It was the birth of the church I was supposed to be a part of – but it left me on the outside. Anyone became not me. And I know for a lot of people that anyone has become not you, too.
The real story of Pentecost is something different entirely.
Do Not Enter, Employees Only, Faculty Only, Keep Out, Staff Only Beyond This Point, No Entry: Ticket Holders Only, No Trespassing, Members Only. We’ve all encountered signs like these. Signs that exclude. Signs that denote privilege and entitlement. Signs that leave us longing for the right to access the treasures and opportunities which wait behind the doors. […]
A lot of Black women occupy pews in churches that privilege maleness, and even teach and uphold certain cultural norms from an ancient culture that some argue relegate women to “second class” status. Resisting patriarchy and making a different choice about the lens through which we view the Scriptures empowers us to reshape how we think about ourselves. God is a brown girl too, after all.
Impromptu nativity reenactments are one of my favorite Christmas traditions.
In our home, someone reads from the Gospel account and we bring out a big pile of potential costumes for everyone to chose a part and act it out on the spot. It’s a beautiful mess.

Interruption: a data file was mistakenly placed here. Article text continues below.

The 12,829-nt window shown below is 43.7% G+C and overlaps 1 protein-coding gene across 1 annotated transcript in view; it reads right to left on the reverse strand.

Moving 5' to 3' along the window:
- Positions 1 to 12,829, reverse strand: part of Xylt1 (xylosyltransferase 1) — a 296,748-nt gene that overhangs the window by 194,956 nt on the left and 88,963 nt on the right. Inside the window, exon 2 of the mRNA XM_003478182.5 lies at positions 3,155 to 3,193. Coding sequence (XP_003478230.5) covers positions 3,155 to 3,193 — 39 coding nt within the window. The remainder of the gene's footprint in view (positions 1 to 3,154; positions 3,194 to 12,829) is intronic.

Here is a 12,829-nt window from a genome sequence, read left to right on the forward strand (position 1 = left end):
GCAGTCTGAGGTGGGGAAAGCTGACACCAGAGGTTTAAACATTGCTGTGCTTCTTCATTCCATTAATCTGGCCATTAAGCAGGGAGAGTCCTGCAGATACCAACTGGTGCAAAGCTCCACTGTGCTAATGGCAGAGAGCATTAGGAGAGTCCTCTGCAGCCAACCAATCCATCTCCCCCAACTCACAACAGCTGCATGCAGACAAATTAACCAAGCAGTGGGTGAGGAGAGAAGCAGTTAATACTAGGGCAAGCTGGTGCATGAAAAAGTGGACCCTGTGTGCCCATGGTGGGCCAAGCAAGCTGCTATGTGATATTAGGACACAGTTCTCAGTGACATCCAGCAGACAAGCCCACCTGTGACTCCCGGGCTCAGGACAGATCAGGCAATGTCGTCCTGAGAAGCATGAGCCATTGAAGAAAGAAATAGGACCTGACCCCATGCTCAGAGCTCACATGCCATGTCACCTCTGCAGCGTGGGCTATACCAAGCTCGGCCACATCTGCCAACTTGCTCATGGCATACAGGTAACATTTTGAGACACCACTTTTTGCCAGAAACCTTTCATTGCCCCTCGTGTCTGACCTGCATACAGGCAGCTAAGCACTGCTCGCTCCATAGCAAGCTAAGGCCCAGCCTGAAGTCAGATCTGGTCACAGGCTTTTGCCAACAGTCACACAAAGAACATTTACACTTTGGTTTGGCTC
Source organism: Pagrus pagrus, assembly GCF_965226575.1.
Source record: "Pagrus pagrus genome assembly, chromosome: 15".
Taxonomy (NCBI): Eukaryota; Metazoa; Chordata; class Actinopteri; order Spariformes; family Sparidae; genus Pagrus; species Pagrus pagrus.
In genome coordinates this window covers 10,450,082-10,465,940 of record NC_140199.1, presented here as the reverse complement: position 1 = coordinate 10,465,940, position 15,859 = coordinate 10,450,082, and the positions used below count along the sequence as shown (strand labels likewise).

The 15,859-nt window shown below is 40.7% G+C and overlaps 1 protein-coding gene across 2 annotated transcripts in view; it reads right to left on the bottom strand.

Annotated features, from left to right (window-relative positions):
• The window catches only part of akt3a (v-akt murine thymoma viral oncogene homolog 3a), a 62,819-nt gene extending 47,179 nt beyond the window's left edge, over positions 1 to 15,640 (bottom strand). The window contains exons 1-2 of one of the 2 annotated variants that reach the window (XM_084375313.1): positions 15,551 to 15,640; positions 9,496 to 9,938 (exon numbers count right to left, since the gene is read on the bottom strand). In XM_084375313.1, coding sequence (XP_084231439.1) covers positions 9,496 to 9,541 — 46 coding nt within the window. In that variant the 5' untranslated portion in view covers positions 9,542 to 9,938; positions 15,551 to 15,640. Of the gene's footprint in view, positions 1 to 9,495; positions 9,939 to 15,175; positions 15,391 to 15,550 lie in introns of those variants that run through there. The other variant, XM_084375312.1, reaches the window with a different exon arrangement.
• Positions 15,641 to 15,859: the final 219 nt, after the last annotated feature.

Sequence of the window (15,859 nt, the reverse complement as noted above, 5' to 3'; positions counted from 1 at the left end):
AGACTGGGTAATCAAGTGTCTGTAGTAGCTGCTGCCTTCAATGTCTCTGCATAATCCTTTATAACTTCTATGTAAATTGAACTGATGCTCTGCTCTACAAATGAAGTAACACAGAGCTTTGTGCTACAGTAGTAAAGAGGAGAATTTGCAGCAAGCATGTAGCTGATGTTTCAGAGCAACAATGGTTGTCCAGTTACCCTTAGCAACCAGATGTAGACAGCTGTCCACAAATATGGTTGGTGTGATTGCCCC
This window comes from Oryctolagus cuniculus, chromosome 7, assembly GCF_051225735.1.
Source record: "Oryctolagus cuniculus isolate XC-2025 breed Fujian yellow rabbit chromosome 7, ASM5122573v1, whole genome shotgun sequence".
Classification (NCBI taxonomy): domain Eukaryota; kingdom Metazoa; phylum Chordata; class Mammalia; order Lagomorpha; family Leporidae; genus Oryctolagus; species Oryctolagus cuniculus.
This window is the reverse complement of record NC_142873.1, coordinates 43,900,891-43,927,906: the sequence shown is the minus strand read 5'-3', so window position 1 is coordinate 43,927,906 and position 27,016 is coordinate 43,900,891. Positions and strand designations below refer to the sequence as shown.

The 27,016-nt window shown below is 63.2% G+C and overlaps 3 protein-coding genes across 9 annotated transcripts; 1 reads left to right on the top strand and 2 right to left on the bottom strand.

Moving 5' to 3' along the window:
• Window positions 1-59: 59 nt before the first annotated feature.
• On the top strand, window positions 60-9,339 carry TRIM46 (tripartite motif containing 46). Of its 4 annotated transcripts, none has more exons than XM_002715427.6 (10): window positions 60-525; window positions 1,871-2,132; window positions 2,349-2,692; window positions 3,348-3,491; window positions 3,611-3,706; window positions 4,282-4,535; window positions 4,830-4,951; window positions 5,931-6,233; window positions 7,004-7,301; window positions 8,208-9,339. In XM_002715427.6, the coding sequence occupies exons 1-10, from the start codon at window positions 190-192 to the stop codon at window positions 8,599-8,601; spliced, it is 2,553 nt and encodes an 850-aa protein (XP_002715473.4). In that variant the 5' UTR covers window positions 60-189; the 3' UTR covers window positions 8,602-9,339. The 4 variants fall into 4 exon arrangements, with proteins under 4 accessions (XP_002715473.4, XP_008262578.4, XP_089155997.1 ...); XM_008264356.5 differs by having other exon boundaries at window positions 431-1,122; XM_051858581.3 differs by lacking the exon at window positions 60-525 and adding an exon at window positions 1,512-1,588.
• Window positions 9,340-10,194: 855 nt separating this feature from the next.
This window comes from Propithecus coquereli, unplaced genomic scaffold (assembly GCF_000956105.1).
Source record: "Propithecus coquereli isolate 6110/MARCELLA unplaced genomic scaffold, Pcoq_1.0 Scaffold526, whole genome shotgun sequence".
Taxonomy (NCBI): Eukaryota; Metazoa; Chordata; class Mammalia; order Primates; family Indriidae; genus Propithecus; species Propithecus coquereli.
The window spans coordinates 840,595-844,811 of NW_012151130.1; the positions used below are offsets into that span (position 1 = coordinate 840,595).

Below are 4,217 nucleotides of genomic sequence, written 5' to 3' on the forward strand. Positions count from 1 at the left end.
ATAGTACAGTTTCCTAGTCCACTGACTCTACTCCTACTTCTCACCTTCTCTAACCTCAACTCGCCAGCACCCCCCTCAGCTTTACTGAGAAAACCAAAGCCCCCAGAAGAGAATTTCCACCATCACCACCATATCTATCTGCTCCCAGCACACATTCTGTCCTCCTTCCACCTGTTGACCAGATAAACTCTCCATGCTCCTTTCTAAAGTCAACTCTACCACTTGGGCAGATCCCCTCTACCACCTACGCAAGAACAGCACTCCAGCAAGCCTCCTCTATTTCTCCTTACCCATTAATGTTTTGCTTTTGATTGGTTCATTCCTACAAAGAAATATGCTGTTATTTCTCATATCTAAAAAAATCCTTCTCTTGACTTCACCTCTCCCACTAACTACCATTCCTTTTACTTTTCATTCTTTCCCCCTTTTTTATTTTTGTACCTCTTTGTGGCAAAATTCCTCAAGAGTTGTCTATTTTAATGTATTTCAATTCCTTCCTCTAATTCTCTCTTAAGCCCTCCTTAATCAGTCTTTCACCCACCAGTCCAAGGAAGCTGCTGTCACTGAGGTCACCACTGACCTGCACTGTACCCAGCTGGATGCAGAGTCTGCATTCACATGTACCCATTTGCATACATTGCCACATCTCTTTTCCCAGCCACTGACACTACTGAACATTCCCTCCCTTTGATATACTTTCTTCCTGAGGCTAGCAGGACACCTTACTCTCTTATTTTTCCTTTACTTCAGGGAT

Anika, my 5 year old, wants to be Mary this year. Her personality doesn’t necessarily fit the stereotypical Mary persona, so putting her in pastels and having her sit quietly as a “humble servant of the Lord” feels like a stretch. Anika is bold, mischievous, clever, wild and adventuresome. Not your typical mild and meek mother of Jesus depicted in nativity figurines and Christmas art. Yet I wonder if she resembles some of the characteristics of the real Mary more than tradition would have us believe.
Recently, I heard a sermon preached almost entirely on Jesus’ genealogy in Matthew. I was visiting a church I attended in my youth, a place where I learned a lot of what I’ve needed to unlearn about theology of women. I was delighted to see that the pastor immediately picked out the women in the narrative, a little disappointed to realize that he did so only to point out that they were all foreigners, with the exception of Mary. But this got me thinking in another direction, as sermons so often do. I began to think through these five women, to question what else they might have in common.
My family doesn’t look like a family in a lot of ways. Meaning, we don’t look like one another. At all. We are a mix of races, disabilities, eye colors, athletic abilities (or in my case; lack thereof) , heights, etc. We were brought together through adoption. Nobody thinks we look alike. That doesn’t stop […]